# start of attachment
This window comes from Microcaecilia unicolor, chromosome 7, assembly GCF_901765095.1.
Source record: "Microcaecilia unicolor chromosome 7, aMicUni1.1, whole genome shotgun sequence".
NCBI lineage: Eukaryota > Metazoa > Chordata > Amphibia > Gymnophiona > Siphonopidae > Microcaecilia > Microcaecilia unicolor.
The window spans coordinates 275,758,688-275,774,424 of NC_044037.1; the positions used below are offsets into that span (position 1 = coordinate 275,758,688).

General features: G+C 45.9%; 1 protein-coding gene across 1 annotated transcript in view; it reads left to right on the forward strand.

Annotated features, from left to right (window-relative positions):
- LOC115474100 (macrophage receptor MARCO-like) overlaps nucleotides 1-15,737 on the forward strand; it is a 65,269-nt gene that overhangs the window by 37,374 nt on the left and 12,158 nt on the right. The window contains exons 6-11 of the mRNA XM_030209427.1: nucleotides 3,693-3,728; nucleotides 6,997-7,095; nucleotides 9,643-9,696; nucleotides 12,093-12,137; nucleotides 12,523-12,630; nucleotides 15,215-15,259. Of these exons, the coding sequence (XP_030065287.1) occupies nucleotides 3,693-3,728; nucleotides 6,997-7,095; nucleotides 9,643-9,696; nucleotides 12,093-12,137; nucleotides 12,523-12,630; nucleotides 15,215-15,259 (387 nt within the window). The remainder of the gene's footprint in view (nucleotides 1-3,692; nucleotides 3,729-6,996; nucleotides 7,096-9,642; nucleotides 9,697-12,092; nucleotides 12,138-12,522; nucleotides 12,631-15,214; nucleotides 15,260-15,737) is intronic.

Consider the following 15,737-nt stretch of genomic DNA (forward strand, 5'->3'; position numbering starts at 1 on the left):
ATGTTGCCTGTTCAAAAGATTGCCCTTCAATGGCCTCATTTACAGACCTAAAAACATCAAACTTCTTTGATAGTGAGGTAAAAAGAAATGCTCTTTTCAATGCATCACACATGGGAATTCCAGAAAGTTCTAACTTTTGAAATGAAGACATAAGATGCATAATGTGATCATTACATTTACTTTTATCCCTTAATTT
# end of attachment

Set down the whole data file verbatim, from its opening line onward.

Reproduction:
This window comes from Microcaecilia unicolor, chromosome 7, assembly GCF_901765095.1.
Source record: "Microcaecilia unicolor chromosome 7, aMicUni1.1, whole genome shotgun sequence".
NCBI lineage: Eukaryota > Metazoa > Chordata > Amphibia > Gymnophiona > Siphonopidae > Microcaecilia > Microcaecilia unicolor.
The window spans coordinates 275,758,688-275,774,424 of NC_044037.1; the positions used below are offsets into that span (position 1 = coordinate 275,758,688).

General features: G+C 45.9%; 1 protein-coding gene across 1 annotated transcript in view; it reads left to right on the forward strand.

Annotated features, from left to right (window-relative positions):
- LOC115474100 (macrophage receptor MARCO-like) overlaps nucleotides 1-15,737 on the forward strand; it is a 65,269-nt gene that overhangs the window by 37,374 nt on the left and 12,158 nt on the right. The window contains exons 6-11 of the mRNA XM_030209427.1: nucleotides 3,693-3,728; nucleotides 6,997-7,095; nucleotides 9,643-9,696; nucleotides 12,093-12,137; nucleotides 12,523-12,630; nucleotides 15,215-15,259. Of these exons, the coding sequence (XP_030065287.1) occupies nucleotides 3,693-3,728; nucleotides 6,997-7,095; nucleotides 9,643-9,696; nucleotides 12,093-12,137; nucleotides 12,523-12,630; nucleotides 15,215-15,259 (387 nt within the window). The remainder of the gene's footprint in view (nucleotides 1-3,692; nucleotides 3,729-6,996; nucleotides 7,096-9,642; nucleotides 9,697-12,092; nucleotides 12,138-12,522; nucleotides 12,631-15,214; nucleotides 15,260-15,737) is intronic.

Consider the following 15,737-nt stretch of genomic DNA (forward strand, 5'->3'; position numbering starts at 1 on the left):
ATGTTGCCTGTTCAAAAGATTGCCCTTCAATGGCCTCATTTACAGACCTAAAAACATCAAACTTCTTTGATAGTGAGGTAAAAAGAAATGCTCTTTTCAATGCATCACACATGGGAATTCCAGAAAGTTCTAACTTTTGAAATGAAGACATAAGATGCATAATGTGATCATTACATTTACTTTTATCCCTTAATTT